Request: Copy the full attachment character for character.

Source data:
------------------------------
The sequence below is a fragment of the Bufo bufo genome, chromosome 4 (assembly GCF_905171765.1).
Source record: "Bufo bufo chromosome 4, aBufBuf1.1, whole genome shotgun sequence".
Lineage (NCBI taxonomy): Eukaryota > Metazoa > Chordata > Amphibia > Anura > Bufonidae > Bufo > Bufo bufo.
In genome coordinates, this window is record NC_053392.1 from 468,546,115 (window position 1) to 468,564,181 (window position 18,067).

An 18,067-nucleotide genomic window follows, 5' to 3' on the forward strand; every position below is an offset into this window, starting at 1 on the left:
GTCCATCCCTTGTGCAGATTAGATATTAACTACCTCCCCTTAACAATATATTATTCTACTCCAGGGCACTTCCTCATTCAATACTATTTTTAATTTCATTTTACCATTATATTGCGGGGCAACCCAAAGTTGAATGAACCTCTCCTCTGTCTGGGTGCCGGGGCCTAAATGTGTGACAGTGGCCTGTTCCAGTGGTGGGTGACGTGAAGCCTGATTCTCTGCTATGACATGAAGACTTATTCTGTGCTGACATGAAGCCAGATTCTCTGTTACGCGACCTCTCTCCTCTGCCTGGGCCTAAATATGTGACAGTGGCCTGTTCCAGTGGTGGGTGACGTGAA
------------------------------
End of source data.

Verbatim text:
The sequence below is a fragment of the Bufo bufo genome, chromosome 4 (assembly GCF_905171765.1).
Source record: "Bufo bufo chromosome 4, aBufBuf1.1, whole genome shotgun sequence".
Lineage (NCBI taxonomy): Eukaryota > Metazoa > Chordata > Amphibia > Anura > Bufonidae > Bufo > Bufo bufo.
In genome coordinates, this window is record NC_053392.1 from 468,546,115 (window position 1) to 468,564,181 (window position 18,067).

An 18,067-nucleotide genomic window follows, 5' to 3' on the forward strand; every position below is an offset into this window, starting at 1 on the left:
GTCCATCCCTTGTGCAGATTAGATATTAACTACCTCCCCTTAACAATATATTATTCTACTCCAGGGCACTTCCTCATTCAATACTATTTTTAATTTCATTTTACCATTATATTGCGGGGCAACCCAAAGTTGAATGAACCTCTCCTCTGTCTGGGTGCCGGGGCCTAAATGTGTGACAGTGGCCTGTTCCAGTGGTGGGTGACGTGAAGCCTGATTCTCTGCTATGACATGAAGACTTATTCTGTGCTGACATGAAGCCAGATTCTCTGTTACGCGACCTCTCTCCTCTGCCTGGGCCTAAATATGTGACAGTGGCCTGTTCCAGTGGTGGGTGACGTGAA